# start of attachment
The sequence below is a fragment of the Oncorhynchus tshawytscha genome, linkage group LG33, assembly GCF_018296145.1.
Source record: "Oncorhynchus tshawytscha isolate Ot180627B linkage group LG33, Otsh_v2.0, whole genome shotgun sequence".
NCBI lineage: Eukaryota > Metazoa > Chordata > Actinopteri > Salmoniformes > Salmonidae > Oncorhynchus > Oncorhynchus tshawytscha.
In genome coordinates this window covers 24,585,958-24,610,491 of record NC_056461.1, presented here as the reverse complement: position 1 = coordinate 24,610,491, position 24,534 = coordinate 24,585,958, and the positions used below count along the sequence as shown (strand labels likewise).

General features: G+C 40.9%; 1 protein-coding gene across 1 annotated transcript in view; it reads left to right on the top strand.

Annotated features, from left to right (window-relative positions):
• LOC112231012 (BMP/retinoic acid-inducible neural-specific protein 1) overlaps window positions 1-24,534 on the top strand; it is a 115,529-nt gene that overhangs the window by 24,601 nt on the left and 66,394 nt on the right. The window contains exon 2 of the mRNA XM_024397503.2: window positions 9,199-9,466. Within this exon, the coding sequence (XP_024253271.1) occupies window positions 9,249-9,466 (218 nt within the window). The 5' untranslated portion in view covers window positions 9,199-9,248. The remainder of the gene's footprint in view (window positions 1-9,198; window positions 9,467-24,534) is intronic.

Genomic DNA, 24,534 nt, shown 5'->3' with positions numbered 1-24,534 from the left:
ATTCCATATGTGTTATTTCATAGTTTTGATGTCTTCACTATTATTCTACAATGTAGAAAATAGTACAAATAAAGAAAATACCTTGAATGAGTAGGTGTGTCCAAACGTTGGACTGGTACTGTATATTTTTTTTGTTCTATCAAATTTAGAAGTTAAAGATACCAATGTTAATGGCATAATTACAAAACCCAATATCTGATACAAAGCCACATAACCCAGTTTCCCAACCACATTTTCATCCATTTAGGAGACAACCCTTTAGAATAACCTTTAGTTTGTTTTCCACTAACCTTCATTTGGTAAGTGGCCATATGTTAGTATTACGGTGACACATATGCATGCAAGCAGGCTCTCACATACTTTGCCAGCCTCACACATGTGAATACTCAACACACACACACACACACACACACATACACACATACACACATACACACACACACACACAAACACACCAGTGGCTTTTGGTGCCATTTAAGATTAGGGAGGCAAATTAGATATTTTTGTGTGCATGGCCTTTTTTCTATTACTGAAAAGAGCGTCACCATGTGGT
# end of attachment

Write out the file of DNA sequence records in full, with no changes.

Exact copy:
The sequence below is a fragment of the Oncorhynchus tshawytscha genome, linkage group LG33, assembly GCF_018296145.1.
Source record: "Oncorhynchus tshawytscha isolate Ot180627B linkage group LG33, Otsh_v2.0, whole genome shotgun sequence".
NCBI lineage: Eukaryota > Metazoa > Chordata > Actinopteri > Salmoniformes > Salmonidae > Oncorhynchus > Oncorhynchus tshawytscha.
In genome coordinates this window covers 24,585,958-24,610,491 of record NC_056461.1, presented here as the reverse complement: position 1 = coordinate 24,610,491, position 24,534 = coordinate 24,585,958, and the positions used below count along the sequence as shown (strand labels likewise).

General features: G+C 40.9%; 1 protein-coding gene across 1 annotated transcript in view; it reads left to right on the top strand.

Annotated features, from left to right (window-relative positions):
• LOC112231012 (BMP/retinoic acid-inducible neural-specific protein 1) overlaps window positions 1-24,534 on the top strand; it is a 115,529-nt gene that overhangs the window by 24,601 nt on the left and 66,394 nt on the right. The window contains exon 2 of the mRNA XM_024397503.2: window positions 9,199-9,466. Within this exon, the coding sequence (XP_024253271.1) occupies window positions 9,249-9,466 (218 nt within the window). The 5' untranslated portion in view covers window positions 9,199-9,248. The remainder of the gene's footprint in view (window positions 1-9,198; window positions 9,467-24,534) is intronic.

Genomic DNA, 24,534 nt, shown 5'->3' with positions numbered 1-24,534 from the left:
ATTCCATATGTGTTATTTCATAGTTTTGATGTCTTCACTATTATTCTACAATGTAGAAAATAGTACAAATAAAGAAAATACCTTGAATGAGTAGGTGTGTCCAAACGTTGGACTGGTACTGTATATTTTTTTTGTTCTATCAAATTTAGAAGTTAAAGATACCAATGTTAATGGCATAATTACAAAACCCAATATCTGATACAAAGCCACATAACCCAGTTTCCCAACCACATTTTCATCCATTTAGGAGACAACCCTTTAGAATAACCTTTAGTTTGTTTTCCACTAACCTTCATTTGGTAAGTGGCCATATGTTAGTATTACGGTGACACATATGCATGCAAGCAGGCTCTCACATACTTTGCCAGCCTCACACATGTGAATACTCAACACACACACACACACACACACACATACACACATACACACATACACACACACACACACAAACACACCAGTGGCTTTTGGTGCCATTTAAGATTAGGGAGGCAAATTAGATATTTTTGTGTGCATGGCCTTTTTTCTATTACTGAAAAGAGCGTCACCATGTGGT